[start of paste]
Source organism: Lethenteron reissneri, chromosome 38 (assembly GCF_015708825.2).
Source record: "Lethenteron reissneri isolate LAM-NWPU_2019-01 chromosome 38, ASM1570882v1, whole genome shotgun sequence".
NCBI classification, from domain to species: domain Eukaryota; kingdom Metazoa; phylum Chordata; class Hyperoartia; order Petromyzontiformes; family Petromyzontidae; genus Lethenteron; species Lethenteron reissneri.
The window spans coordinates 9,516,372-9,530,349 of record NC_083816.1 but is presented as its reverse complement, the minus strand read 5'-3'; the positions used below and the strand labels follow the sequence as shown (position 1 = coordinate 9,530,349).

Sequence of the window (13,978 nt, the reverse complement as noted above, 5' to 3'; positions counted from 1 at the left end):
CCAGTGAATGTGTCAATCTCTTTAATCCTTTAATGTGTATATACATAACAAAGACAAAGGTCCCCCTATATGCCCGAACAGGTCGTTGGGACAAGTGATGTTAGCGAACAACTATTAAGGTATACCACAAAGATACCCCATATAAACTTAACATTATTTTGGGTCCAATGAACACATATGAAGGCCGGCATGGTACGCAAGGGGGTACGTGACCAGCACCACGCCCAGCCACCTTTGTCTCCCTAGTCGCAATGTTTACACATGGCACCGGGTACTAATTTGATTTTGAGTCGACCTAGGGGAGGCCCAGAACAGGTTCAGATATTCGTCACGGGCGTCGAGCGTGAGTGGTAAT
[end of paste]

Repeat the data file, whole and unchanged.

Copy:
Source organism: Lethenteron reissneri, chromosome 38 (assembly GCF_015708825.2).
Source record: "Lethenteron reissneri isolate LAM-NWPU_2019-01 chromosome 38, ASM1570882v1, whole genome shotgun sequence".
NCBI classification, from domain to species: domain Eukaryota; kingdom Metazoa; phylum Chordata; class Hyperoartia; order Petromyzontiformes; family Petromyzontidae; genus Lethenteron; species Lethenteron reissneri.
The window spans coordinates 9,516,372-9,530,349 of record NC_083816.1 but is presented as its reverse complement, the minus strand read 5'-3'; the positions used below and the strand labels follow the sequence as shown (position 1 = coordinate 9,530,349).

Sequence of the window (13,978 nt, the reverse complement as noted above, 5' to 3'; positions counted from 1 at the left end):
CCAGTGAATGTGTCAATCTCTTTAATCCTTTAATGTGTATATACATAACAAAGACAAAGGTCCCCCTATATGCCCGAACAGGTCGTTGGGACAAGTGATGTTAGCGAACAACTATTAAGGTATACCACAAAGATACCCCATATAAACTTAACATTATTTTGGGTCCAATGAACACATATGAAGGCCGGCATGGTACGCAAGGGGGTACGTGACCAGCACCACGCCCAGCCACCTTTGTCTCCCTAGTCGCAATGTTTACACATGGCACCGGGTACTAATTTGATTTTGAGTCGACCTAGGGGAGGCCCAGAACAGGTTCAGATATTCGTCACGGGCGTCGAGCGTGAGTGGTAAT